Top judge’s tough rules for bringing up a family

The country’s top family judge has urged parents to do more to ensure that fractious and rebellious teenagers do what they “ought” to be doing.

Giving a ruling at the Court of Appeal in London, Sir James Munby said there would be no winners if the parents of two girls, aged 16 and 14, who have refused to see their father for six years, did not restore their relationship with him.

Calling on the mother of the teenagers, only identified as J and K, to make the first move, Sir James said that being a parent was “a very big ask”.

“But that is what parenting is all about. There are many things which they ought to do that children may not want to do or even refuse to do: going to the dentist, going to visit some ‘boring’ elderly relative, going to school, doing homework or sitting an examination, the list is endless.

“The parent’s job, exercising all their parental skills, techniques and stratagems – which may include use of both the carrot and the stick and, in the case of the older child, reason and argument, is to get the child to do what it does not want to do.

He suggested confiscating mobiles and electronic gadgets, grounding teenagers, and “threats falling short of brute force” as suitable methods for parents to get their way.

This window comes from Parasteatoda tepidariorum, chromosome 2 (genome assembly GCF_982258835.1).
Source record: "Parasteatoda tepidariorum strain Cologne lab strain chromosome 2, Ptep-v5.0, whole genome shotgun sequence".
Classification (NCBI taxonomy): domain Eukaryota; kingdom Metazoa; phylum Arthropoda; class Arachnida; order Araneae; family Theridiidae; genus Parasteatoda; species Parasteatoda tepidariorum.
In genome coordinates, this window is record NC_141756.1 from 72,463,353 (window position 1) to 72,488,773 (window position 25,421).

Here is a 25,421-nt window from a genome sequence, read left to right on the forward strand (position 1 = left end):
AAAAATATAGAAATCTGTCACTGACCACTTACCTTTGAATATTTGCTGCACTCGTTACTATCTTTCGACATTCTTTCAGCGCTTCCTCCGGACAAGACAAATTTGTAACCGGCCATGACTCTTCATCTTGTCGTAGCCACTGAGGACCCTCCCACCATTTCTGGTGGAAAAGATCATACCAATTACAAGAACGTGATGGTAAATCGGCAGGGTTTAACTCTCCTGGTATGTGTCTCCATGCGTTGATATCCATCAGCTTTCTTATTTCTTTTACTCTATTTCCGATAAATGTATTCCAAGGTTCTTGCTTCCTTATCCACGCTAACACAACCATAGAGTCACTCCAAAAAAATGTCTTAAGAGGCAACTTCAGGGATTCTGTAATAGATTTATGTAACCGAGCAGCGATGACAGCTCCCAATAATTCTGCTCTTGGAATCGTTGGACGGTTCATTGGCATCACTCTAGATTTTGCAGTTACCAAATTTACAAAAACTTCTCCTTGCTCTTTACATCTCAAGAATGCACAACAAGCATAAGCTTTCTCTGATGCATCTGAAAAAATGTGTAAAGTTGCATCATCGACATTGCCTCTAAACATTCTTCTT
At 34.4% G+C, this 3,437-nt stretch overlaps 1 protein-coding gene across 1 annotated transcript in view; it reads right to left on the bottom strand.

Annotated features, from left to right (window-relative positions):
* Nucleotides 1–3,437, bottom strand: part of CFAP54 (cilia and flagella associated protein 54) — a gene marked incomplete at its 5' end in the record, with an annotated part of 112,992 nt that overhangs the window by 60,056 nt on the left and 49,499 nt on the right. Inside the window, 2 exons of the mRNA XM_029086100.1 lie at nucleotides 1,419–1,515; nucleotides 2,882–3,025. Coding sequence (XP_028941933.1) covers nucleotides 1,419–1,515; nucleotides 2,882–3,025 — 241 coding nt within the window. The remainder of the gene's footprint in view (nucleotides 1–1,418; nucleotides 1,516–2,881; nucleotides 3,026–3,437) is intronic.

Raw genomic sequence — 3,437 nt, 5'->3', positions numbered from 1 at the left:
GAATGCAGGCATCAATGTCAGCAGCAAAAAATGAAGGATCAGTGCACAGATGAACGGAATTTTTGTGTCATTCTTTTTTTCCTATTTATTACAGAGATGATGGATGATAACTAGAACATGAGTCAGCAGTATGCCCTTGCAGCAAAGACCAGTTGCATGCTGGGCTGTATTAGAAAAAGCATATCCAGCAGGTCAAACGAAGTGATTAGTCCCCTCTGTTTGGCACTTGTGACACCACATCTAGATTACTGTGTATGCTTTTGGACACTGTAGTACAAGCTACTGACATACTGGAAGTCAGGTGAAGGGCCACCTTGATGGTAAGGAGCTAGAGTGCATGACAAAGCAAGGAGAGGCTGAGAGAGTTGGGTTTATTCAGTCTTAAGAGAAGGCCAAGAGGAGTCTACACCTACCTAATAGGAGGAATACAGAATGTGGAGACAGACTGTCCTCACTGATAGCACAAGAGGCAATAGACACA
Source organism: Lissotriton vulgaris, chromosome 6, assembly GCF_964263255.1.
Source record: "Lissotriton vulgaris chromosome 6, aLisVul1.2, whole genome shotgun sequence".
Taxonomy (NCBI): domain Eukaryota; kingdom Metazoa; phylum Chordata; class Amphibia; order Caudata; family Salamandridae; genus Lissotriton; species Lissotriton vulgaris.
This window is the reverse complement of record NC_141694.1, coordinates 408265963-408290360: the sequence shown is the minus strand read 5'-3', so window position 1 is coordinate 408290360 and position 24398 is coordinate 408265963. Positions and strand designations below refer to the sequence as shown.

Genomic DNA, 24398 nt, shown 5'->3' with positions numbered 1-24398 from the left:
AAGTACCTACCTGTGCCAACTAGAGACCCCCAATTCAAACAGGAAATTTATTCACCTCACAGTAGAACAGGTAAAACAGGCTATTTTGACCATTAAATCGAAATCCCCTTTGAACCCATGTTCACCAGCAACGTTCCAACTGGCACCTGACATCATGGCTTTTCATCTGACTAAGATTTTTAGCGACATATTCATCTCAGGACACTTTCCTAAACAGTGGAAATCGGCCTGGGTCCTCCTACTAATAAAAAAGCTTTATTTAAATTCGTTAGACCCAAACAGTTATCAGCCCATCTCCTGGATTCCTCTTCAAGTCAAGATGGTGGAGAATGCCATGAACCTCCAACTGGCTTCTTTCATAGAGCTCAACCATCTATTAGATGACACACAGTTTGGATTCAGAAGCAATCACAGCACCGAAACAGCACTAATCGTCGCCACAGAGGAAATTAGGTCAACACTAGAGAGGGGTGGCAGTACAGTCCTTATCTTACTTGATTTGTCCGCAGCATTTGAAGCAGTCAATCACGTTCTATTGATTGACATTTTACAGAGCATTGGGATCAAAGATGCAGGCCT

The price of failure, the judge suggested, could be lifelong pain for the parents or even, if the children’s education or health was at stake, their removal by social workers to grow up in state care.

Sir James, sitting in the Appeal Court with Lady Justice Black and Lord Justice Vos, said: “Parental responsibility does not shrivel away, merely because the child is 14 or even 16, nor does the parental obligation to take all reasonable steps to ensure that a child of that age does what it ought to be doing, and does not do what it ought not to be doing.

“What one can reasonably demand, not merely as a matter of law but also and much more fundamentally as a matter of natural parental obligation, is that the parent does their level best to ensure compliance.

“That is what one would expect of a parent whose rebellious teenage child is foolishly refusing to do GCSEs or A-levels or “dropping out” into a life of drug-fuelled crime.

“Why should we expect any less of a parent whose rebellious teenage child is refusing to see her father?”

Nevertheless, the judges felt they were unable to allow the father’s appeal for various reasons.

But despite this, the court called on the mother to take it upon herself to rebuild family ties.